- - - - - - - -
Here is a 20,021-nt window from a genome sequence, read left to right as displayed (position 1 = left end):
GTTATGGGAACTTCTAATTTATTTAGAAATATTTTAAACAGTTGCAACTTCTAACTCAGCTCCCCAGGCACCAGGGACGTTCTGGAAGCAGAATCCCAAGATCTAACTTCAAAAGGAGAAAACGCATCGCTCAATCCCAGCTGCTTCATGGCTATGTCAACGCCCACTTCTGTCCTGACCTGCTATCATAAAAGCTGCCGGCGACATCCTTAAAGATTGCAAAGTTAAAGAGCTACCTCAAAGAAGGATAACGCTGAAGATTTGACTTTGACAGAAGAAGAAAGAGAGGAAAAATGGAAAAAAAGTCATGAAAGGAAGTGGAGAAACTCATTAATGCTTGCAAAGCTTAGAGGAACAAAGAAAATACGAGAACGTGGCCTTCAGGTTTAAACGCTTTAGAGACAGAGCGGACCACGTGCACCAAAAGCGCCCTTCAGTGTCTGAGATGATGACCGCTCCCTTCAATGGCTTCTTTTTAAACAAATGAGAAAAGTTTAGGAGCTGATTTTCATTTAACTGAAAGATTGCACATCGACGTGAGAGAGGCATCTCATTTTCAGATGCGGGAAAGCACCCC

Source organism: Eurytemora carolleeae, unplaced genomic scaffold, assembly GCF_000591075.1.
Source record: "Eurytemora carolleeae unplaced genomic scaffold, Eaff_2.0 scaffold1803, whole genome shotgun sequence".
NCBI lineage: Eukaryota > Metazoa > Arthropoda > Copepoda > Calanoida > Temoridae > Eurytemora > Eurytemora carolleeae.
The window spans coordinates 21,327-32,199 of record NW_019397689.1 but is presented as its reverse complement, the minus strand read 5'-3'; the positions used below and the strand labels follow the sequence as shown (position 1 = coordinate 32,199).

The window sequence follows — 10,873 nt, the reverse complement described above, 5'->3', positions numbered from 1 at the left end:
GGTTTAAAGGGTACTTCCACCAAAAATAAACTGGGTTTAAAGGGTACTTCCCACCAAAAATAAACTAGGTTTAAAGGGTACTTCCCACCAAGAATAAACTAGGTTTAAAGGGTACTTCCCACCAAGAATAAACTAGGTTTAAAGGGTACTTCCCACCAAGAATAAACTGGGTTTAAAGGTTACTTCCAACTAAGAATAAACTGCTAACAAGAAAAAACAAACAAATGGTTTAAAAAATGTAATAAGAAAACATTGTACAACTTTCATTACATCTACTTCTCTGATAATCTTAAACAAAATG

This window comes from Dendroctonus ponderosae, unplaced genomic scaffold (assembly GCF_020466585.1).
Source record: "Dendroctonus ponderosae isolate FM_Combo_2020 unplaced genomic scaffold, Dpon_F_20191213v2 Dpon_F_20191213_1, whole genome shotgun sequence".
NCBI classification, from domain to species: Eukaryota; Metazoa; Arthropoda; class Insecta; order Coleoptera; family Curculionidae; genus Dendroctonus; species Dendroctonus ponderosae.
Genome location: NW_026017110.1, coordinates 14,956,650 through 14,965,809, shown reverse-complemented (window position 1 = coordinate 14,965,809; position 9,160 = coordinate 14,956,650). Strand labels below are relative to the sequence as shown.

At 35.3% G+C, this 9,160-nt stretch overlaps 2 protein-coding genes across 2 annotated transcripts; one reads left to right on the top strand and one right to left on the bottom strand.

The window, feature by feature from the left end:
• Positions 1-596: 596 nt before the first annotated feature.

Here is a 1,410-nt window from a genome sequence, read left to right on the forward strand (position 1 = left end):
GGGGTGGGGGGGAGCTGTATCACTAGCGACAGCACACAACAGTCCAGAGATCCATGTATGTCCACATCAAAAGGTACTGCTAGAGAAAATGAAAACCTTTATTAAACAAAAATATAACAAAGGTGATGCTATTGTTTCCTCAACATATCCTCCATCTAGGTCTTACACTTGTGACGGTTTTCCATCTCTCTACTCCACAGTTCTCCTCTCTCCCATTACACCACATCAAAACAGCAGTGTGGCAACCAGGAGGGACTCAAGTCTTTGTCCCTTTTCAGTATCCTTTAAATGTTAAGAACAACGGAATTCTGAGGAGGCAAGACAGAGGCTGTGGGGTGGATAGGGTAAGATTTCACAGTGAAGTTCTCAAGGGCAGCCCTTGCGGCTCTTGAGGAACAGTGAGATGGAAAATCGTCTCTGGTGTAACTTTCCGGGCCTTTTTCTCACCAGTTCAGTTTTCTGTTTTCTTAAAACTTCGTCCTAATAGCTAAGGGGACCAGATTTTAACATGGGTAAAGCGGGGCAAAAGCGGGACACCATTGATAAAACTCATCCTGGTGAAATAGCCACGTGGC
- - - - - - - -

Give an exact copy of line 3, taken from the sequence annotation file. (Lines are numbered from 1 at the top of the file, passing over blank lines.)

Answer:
Source organism: Eurytemora carolleeae, unplaced genomic scaffold, assembly GCF_000591075.1.